The Academy Awards is certainly vain. The voting body is continually enamored with movies about the history of cinema. Needless to say, Disney's latest biographical feature, Saving Mr. Banks, which couples the legendary talents of Emma Thompson and Tom Hanks in the story of Walt Disney's exhausting efforts to acquire the rights to Mary Poppins, flaunts it's Oscar-baity agenda with dignified pride. My guess, the Academy will once again swoon over director John Lee Hancock's historical account.
When Walt Disney (Tom Hanks) made a promise to his daughters in the 1940s that he would bring their favorite literary character to the big screen, no one could have imagined the struggles he'd endure along the way. After two decades of begging author P.L. Travers (Emma Thompson) for the rights to her famed character, Mary Poppins, Walt brings the financially strapped author to Los Angeles. While there, he must discover the secrets behind the Banks' family and their whimsical nanny in order to entrust Mrs. Travers that her beloved character is in good hands.
John Lee Hancock has suddenly become the poster boy for sentimental biographical films. In 2009 he guided Sandra Bullock to a Best Actress statue alongside a Best Picture Nomination for his real-life adaptation of the Michael Oher story with The Blind Side. His knack for tugging at the audience's heartstrings returns once again in his latest endeavor, Saving Mr. Banks. Yet, Hancock's lucid game-plan isn't the glue that holds this film together, rather it's the Oscar-caliber performances from Emma Thompson and Tom Hanks that make it stick. With these two lifelong masters of their trade, we've been spoiled rotten, expecting nothing but greatness every time they appear on the screen. Luckily for Hancock, his duo delivers at the highest level imaginable, Hanks with his cheery friendliness and Thompson as an argumentative curmudgeon, which clearly elevates Saving Mr. Banks slightly beyond the realm of mediocrity.
Although the film is an indisputable success that will ultimately find itself in the awards season mix, Saving Mr. Banks is flooded with faults. I'll preface by saying that the feature contains a story that isn't overly elaborate, and nor does it need to be. However, along with director John Lee Hancock, writers Kelly Marcel and Sue Smith unfortunately milk everything they can out of this straightforward tale and transform the film into a ballooned 126-minute affair. Saving Mr. Banks meshes together two non-concurrent stories. One pertaining to the childhood of Emma Thompson's character, and the other paralleling those experiences with her "present-day" struggle of relinquishing the rights to Mary Poppins. The portion of the movie that examines P.L. Travers' youth becomes over-extended and nothing more than a weight on the film. Its purpose is understood, but its execution is lackluster. The "present-day" moments throughout Saving Mr. Banks are what the audience will love and remember. Unfortunately, these highlights are broken up in excess by a middling other half of the feature.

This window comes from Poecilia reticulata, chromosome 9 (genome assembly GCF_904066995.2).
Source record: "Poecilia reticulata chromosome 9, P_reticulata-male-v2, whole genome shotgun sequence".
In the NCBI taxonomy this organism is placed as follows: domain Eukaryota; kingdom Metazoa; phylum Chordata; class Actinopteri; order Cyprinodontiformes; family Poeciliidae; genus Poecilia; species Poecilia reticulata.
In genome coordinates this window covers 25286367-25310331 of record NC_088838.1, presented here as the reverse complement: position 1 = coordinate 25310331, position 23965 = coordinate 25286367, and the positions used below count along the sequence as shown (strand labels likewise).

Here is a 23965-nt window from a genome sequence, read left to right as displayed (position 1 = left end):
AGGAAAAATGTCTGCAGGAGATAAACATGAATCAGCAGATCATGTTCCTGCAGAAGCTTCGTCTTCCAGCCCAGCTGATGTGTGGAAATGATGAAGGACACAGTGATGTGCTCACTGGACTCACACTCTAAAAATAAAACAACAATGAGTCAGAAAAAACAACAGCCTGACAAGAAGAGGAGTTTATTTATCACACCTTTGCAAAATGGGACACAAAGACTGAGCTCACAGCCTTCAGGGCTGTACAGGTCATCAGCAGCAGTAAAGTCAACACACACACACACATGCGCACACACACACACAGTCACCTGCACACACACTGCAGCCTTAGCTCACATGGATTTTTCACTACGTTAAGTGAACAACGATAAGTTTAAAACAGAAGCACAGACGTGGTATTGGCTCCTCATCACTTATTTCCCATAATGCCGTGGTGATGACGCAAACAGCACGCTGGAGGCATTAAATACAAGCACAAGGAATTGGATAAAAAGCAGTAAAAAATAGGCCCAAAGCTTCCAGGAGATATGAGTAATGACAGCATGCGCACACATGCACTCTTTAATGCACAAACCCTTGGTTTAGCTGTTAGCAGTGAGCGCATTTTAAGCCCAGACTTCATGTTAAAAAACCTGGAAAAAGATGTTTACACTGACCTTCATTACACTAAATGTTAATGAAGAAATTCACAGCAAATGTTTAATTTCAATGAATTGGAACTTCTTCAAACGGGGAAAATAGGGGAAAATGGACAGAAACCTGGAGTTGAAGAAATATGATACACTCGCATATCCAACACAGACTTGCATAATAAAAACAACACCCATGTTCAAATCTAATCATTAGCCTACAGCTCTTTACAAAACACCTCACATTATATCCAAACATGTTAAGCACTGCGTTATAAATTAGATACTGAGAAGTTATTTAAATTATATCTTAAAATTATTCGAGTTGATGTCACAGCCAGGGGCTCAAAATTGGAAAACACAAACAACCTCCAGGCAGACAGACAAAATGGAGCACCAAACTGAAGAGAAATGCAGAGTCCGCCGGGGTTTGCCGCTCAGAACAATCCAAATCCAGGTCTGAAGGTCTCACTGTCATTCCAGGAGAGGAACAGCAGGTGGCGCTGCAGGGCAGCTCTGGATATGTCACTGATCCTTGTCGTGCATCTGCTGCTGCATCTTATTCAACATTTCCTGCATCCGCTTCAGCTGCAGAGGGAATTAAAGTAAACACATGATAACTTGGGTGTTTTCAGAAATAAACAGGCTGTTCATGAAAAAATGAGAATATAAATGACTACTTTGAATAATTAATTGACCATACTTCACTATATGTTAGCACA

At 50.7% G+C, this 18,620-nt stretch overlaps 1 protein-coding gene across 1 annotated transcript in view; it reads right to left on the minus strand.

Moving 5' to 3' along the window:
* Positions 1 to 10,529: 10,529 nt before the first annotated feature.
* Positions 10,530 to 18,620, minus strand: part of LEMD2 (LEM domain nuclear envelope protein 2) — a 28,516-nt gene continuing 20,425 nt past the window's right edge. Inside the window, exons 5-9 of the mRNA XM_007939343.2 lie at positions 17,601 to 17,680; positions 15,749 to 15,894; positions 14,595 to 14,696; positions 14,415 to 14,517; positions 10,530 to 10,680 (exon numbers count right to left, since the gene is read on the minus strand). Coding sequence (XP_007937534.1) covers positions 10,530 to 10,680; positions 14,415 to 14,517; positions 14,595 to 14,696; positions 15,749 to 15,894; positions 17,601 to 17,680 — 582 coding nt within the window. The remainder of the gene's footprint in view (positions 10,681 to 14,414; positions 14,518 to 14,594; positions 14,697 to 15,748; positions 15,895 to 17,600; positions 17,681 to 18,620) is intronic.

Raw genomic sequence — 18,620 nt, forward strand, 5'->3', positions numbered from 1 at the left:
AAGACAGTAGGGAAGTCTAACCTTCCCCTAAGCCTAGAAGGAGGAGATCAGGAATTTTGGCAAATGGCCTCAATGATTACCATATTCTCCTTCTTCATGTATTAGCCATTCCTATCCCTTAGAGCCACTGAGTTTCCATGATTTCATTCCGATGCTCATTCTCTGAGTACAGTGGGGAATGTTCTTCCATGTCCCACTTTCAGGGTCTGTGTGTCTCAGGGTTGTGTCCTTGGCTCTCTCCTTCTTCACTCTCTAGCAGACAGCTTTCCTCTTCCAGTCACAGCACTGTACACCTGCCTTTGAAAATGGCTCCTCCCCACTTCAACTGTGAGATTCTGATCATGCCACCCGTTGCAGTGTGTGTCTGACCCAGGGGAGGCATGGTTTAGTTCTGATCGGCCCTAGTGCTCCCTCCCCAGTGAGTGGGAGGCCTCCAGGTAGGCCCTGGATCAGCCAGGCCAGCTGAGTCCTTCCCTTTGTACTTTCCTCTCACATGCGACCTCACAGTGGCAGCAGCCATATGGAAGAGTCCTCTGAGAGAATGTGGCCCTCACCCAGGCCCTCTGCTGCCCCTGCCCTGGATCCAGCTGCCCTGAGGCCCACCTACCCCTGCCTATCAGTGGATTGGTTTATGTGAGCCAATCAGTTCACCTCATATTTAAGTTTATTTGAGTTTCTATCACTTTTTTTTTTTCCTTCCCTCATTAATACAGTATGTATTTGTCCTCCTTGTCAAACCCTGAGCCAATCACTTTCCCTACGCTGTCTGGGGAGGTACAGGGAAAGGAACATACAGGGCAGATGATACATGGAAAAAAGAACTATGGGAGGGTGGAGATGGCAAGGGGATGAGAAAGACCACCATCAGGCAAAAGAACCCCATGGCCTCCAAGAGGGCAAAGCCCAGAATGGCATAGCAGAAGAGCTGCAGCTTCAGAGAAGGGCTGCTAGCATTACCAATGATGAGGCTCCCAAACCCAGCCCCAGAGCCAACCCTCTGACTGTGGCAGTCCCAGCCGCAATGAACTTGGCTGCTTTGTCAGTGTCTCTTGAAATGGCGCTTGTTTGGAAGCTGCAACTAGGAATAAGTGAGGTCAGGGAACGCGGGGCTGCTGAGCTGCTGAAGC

There exists a wondrous aura surrounding John Lee Hancock's Saving Mr. Banks. It's comedic elements are a bright complementing aspect to its dramatic nature. However, an abundance of sentiment and a slight mishandling of the story deter from the movie's otherwise glowing attributes. But thankfully, Thompson and Hanks dazzle just enough to keep that spark alive.